Great Toe Arthritis Correction

Great toe arthritis, also known as Hallux Rigidus or Hallux Limitus, describes the progressive arthritic destruction of the great toe joint (first metatarsophalangeal joint [MTPJ]). The cartilage begins to wear away within the joint, leading to bone on bone grinding and bone spur formation. Pain and inflammation will develop in the joint. A loss of available motion of the joint will begin to occur as the arthritis progresses. 

Pain is typically worse with pushing off of the big toe - like when taking a step. The restricted motion of the great toe joint can also cause pain under the second toe to form as the foot compensates. 

Great Toe Arthritis Correction

More About Great Toe Arthritis Correction

The bone spurs that develop may begin to compress overlaying nerves, leading to numbness/tingling/shooting pains.

Arthritis will inevitably worsen over time.  

Surgical procedures include removal of bone spurs/scar tissue of the joint to increase motion, replacement of the great toe joint with an implant, or fusing the big toe joint.  

Dr. Matthew Turanovic is trained in the most up to date and advanced surgical techniques and protocols for foot and ankle surgery - without the need for casts and crutches. See the about me for more information about your surgeon.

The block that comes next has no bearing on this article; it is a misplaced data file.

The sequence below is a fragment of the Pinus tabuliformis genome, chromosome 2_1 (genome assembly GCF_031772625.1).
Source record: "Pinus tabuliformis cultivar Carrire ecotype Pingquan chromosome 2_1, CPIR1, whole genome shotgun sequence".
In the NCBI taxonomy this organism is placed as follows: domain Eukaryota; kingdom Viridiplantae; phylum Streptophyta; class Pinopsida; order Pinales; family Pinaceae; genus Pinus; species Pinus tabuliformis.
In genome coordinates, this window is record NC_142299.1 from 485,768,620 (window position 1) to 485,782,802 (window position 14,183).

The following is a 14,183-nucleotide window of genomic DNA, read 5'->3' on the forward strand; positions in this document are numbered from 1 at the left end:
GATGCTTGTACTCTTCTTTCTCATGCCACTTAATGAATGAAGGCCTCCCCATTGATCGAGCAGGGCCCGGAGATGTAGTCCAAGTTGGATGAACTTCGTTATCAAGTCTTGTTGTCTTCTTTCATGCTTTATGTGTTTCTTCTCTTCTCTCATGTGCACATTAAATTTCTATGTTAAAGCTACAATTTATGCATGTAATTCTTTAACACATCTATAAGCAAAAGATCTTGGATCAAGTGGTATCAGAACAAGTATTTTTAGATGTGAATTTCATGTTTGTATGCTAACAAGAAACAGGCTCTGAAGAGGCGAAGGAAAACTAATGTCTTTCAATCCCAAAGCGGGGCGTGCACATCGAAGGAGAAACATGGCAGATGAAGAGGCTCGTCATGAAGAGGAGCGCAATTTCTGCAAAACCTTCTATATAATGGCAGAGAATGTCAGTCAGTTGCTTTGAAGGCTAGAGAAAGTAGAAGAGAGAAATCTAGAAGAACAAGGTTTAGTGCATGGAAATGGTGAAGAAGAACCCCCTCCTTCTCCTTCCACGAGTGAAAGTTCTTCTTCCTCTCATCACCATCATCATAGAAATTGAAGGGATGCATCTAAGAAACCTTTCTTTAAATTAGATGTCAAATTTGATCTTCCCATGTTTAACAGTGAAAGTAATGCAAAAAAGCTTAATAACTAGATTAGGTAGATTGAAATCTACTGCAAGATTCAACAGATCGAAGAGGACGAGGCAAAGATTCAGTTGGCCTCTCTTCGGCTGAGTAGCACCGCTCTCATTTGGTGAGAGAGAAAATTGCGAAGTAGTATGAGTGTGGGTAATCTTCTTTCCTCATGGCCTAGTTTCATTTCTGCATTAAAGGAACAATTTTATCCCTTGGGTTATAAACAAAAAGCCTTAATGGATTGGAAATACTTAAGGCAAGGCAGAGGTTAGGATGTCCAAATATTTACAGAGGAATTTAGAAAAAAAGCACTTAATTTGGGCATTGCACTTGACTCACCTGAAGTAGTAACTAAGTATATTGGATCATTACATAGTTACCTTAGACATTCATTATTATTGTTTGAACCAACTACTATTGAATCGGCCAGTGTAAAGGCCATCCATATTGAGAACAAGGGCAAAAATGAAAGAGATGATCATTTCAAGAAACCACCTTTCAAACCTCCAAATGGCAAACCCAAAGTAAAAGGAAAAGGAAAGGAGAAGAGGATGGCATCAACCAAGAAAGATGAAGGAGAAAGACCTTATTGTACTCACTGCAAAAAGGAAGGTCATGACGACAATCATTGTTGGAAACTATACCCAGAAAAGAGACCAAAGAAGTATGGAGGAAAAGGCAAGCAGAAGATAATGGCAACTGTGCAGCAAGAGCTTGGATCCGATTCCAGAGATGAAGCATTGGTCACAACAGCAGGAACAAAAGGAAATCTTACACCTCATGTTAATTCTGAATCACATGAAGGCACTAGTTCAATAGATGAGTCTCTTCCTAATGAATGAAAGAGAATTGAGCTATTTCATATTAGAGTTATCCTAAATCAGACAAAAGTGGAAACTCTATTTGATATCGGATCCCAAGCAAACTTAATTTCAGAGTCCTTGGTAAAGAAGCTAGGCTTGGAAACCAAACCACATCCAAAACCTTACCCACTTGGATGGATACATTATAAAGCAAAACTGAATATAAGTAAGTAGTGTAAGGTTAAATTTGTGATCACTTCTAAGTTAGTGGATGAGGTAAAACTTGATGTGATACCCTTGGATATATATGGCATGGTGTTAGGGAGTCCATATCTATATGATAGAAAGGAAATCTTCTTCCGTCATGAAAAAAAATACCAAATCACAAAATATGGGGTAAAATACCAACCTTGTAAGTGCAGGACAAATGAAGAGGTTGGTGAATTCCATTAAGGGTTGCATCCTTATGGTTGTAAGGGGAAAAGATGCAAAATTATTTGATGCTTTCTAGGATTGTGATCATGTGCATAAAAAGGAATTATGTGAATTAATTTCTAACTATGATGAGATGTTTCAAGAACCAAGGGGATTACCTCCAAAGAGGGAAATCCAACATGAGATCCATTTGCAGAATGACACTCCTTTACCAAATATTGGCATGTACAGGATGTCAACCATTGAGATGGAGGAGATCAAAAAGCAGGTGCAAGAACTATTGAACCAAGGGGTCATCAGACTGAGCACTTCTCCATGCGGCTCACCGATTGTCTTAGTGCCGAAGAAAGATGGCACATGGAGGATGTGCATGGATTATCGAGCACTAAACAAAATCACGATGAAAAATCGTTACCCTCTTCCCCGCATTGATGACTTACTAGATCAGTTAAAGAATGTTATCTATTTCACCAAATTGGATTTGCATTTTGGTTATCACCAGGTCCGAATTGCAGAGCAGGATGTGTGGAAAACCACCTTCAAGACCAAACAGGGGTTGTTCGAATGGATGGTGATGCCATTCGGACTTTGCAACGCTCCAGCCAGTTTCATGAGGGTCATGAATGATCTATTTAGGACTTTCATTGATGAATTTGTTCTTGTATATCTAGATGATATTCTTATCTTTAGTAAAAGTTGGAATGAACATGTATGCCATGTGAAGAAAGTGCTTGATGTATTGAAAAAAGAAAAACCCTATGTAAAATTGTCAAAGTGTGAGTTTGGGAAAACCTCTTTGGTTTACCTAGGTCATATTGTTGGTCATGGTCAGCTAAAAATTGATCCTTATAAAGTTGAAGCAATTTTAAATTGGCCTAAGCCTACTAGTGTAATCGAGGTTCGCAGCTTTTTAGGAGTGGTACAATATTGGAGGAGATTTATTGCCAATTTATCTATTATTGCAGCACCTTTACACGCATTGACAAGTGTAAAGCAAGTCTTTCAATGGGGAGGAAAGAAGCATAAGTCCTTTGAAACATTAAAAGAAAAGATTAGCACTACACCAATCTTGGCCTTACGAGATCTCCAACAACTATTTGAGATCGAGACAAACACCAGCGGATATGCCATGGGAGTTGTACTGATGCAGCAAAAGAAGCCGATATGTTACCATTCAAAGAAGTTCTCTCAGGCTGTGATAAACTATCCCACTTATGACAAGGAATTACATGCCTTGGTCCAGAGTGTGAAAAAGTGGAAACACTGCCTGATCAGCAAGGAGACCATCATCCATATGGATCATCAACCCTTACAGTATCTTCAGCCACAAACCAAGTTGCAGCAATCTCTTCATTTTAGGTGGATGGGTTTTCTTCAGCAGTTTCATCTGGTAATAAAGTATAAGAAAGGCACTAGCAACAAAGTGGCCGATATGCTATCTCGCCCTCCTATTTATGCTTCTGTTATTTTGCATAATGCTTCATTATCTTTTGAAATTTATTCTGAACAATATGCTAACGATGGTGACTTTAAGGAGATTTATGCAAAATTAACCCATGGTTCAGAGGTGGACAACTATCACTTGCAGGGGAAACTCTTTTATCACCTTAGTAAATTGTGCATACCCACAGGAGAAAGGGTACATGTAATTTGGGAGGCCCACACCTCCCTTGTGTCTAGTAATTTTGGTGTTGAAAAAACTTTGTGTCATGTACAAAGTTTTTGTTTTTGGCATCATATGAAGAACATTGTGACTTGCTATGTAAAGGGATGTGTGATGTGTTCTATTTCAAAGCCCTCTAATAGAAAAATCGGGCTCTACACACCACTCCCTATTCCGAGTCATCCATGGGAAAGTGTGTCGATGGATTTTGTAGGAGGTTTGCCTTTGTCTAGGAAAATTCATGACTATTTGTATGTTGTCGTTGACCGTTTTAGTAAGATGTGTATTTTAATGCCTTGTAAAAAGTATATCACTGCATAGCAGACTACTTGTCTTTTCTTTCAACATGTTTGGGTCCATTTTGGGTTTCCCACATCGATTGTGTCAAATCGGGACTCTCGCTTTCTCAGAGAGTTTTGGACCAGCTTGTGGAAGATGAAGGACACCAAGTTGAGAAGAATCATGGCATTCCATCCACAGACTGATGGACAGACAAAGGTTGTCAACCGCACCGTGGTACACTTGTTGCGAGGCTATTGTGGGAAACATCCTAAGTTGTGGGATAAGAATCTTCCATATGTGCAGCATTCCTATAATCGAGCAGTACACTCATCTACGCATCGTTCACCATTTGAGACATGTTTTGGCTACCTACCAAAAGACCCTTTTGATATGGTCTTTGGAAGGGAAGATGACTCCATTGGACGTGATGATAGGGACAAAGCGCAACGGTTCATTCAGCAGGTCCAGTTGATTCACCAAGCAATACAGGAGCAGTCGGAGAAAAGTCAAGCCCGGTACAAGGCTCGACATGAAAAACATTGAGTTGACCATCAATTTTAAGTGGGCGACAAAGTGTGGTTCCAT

A thorough consultation, history, examination, and understanding of patient goals are required to determine which surgical procedure is appropriate for the arthritic joint. It is important to have an early evaluation because as the arthritis progresses, some procedures listed above will no longer adequately address the problem. As such, information about the recovery period and return to activities and work will be discussed at time of consultation.  

The surgery typically takes about 30 minutes to 1 hour. Surgery is done with regional anesthesia and optional oral sedation. This means the nerves of the foot are numbed with local anesthetic so no pain is felt during the procedure. Oral medication is given to reduce anxiety, promote a calming effect, and sometimes a relaxing nap. This allows for a quicker, more comfortable recovery after surgery and poses significantly fewer risks and complications compared with general anesthesia.  

Detailed care instructions will be given and pain control medicine will be prescribed after surgery.  You will have direct contact with the surgical team should questions or concerns arise when you leave the office.

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